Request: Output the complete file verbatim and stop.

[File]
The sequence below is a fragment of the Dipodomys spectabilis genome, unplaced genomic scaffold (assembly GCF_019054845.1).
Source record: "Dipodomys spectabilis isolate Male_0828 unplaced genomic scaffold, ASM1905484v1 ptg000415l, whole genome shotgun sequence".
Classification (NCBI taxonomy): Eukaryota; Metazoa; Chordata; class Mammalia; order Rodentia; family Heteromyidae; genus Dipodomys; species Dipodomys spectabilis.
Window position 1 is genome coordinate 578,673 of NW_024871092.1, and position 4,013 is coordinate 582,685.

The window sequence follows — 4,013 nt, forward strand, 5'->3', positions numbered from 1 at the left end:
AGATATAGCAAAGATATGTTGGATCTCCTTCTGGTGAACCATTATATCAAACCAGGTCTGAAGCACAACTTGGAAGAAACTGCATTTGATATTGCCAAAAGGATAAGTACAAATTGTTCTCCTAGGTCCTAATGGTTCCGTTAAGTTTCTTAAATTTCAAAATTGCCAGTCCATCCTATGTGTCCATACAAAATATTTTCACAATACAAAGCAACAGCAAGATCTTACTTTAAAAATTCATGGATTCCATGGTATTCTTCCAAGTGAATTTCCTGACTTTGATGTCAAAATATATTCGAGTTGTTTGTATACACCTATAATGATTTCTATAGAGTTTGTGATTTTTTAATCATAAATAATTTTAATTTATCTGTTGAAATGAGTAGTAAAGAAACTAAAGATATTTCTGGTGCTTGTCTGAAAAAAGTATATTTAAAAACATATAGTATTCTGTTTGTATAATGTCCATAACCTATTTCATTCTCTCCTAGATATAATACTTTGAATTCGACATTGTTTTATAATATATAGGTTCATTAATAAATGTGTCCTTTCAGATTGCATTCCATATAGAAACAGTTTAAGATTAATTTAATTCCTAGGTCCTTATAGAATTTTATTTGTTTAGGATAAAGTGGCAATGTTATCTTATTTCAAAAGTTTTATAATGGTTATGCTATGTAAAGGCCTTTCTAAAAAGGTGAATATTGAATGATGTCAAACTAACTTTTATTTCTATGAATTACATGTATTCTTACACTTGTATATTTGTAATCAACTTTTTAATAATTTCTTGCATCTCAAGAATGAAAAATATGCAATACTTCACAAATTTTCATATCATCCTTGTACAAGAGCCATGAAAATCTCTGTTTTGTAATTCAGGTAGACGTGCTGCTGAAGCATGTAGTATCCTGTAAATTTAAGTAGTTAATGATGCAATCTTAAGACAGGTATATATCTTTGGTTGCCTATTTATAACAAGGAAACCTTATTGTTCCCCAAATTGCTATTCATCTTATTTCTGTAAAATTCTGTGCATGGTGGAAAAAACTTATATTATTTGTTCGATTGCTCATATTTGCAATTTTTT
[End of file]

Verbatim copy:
The sequence below is a fragment of the Dipodomys spectabilis genome, unplaced genomic scaffold (assembly GCF_019054845.1).
Source record: "Dipodomys spectabilis isolate Male_0828 unplaced genomic scaffold, ASM1905484v1 ptg000415l, whole genome shotgun sequence".
Classification (NCBI taxonomy): Eukaryota; Metazoa; Chordata; class Mammalia; order Rodentia; family Heteromyidae; genus Dipodomys; species Dipodomys spectabilis.
Window position 1 is genome coordinate 578,673 of NW_024871092.1, and position 4,013 is coordinate 582,685.

The window sequence follows — 4,013 nt, forward strand, 5'->3', positions numbered from 1 at the left end:
AGATATAGCAAAGATATGTTGGATCTCCTTCTGGTGAACCATTATATCAAACCAGGTCTGAAGCACAACTTGGAAGAAACTGCATTTGATATTGCCAAAAGGATAAGTACAAATTGTTCTCCTAGGTCCTAATGGTTCCGTTAAGTTTCTTAAATTTCAAAATTGCCAGTCCATCCTATGTGTCCATACAAAATATTTTCACAATACAAAGCAACAGCAAGATCTTACTTTAAAAATTCATGGATTCCATGGTATTCTTCCAAGTGAATTTCCTGACTTTGATGTCAAAATATATTCGAGTTGTTTGTATACACCTATAATGATTTCTATAGAGTTTGTGATTTTTTAATCATAAATAATTTTAATTTATCTGTTGAAATGAGTAGTAAAGAAACTAAAGATATTTCTGGTGCTTGTCTGAAAAAAGTATATTTAAAAACATATAGTATTCTGTTTGTATAATGTCCATAACCTATTTCATTCTCTCCTAGATATAATACTTTGAATTCGACATTGTTTTATAATATATAGGTTCATTAATAAATGTGTCCTTTCAGATTGCATTCCATATAGAAACAGTTTAAGATTAATTTAATTCCTAGGTCCTTATAGAATTTTATTTGTTTAGGATAAAGTGGCAATGTTATCTTATTTCAAAAGTTTTATAATGGTTATGCTATGTAAAGGCCTTTCTAAAAAGGTGAATATTGAATGATGTCAAACTAACTTTTATTTCTATGAATTACATGTATTCTTACACTTGTATATTTGTAATCAACTTTTTAATAATTTCTTGCATCTCAAGAATGAAAAATATGCAATACTTCACAAATTTTCATATCATCCTTGTACAAGAGCCATGAAAATCTCTGTTTTGTAATTCAGGTAGACGTGCTGCTGAAGCATGTAGTATCCTGTAAATTTAAGTAGTTAATGATGCAATCTTAAGACAGGTATATATCTTTGGTTGCCTATTTATAACAAGGAAACCTTATTGTTCCCCAAATTGCTATTCATCTTATTTCTGTAAAATTCTGTGCATGGTGGAAAAAACTTATATTATTTGTTCGATTGCTCATATTTGCAATTTTTT